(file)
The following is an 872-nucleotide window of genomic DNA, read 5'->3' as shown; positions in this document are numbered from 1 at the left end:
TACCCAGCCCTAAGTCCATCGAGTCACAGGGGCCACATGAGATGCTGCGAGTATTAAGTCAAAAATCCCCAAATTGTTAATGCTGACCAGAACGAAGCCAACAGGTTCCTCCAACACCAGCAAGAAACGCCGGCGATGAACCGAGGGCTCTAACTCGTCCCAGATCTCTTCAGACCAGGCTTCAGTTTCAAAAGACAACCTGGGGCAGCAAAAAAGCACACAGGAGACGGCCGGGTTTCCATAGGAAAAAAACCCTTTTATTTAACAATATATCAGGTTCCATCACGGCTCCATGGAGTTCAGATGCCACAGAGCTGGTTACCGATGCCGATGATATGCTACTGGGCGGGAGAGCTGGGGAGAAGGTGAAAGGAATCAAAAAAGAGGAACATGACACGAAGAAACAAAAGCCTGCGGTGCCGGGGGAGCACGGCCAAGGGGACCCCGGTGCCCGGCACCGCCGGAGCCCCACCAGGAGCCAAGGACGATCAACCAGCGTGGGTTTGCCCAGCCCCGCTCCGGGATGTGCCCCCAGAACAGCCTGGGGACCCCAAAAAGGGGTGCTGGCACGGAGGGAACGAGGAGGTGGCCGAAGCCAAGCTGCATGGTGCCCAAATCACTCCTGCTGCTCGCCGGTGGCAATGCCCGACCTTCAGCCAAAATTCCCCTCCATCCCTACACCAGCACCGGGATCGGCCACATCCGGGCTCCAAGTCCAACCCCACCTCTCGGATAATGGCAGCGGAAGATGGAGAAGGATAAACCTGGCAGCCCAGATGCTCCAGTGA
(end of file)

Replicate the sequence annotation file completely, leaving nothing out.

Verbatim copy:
The following is an 872-nucleotide window of genomic DNA, read 5'->3' as shown; positions in this document are numbered from 1 at the left end:
TACCCAGCCCTAAGTCCATCGAGTCACAGGGGCCACATGAGATGCTGCGAGTATTAAGTCAAAAATCCCCAAATTGTTAATGCTGACCAGAACGAAGCCAACAGGTTCCTCCAACACCAGCAAGAAACGCCGGCGATGAACCGAGGGCTCTAACTCGTCCCAGATCTCTTCAGACCAGGCTTCAGTTTCAAAAGACAACCTGGGGCAGCAAAAAAGCACACAGGAGACGGCCGGGTTTCCATAGGAAAAAAACCCTTTTATTTAACAATATATCAGGTTCCATCACGGCTCCATGGAGTTCAGATGCCACAGAGCTGGTTACCGATGCCGATGATATGCTACTGGGCGGGAGAGCTGGGGAGAAGGTGAAAGGAATCAAAAAAGAGGAACATGACACGAAGAAACAAAAGCCTGCGGTGCCGGGGGAGCACGGCCAAGGGGACCCCGGTGCCCGGCACCGCCGGAGCCCCACCAGGAGCCAAGGACGATCAACCAGCGTGGGTTTGCCCAGCCCCGCTCCGGGATGTGCCCCCAGAACAGCCTGGGGACCCCAAAAAGGGGTGCTGGCACGGAGGGAACGAGGAGGTGGCCGAAGCCAAGCTGCATGGTGCCCAAATCACTCCTGCTGCTCGCCGGTGGCAATGCCCGACCTTCAGCCAAAATTCCCCTCCATCCCTACACCAGCACCGGGATCGGCCACATCCGGGCTCCAAGTCCAACCCCACCTCTCGGATAATGGCAGCGGAAGATGGAGAAGGATAAACCTGGCAGCCCAGATGCTCCAGTGA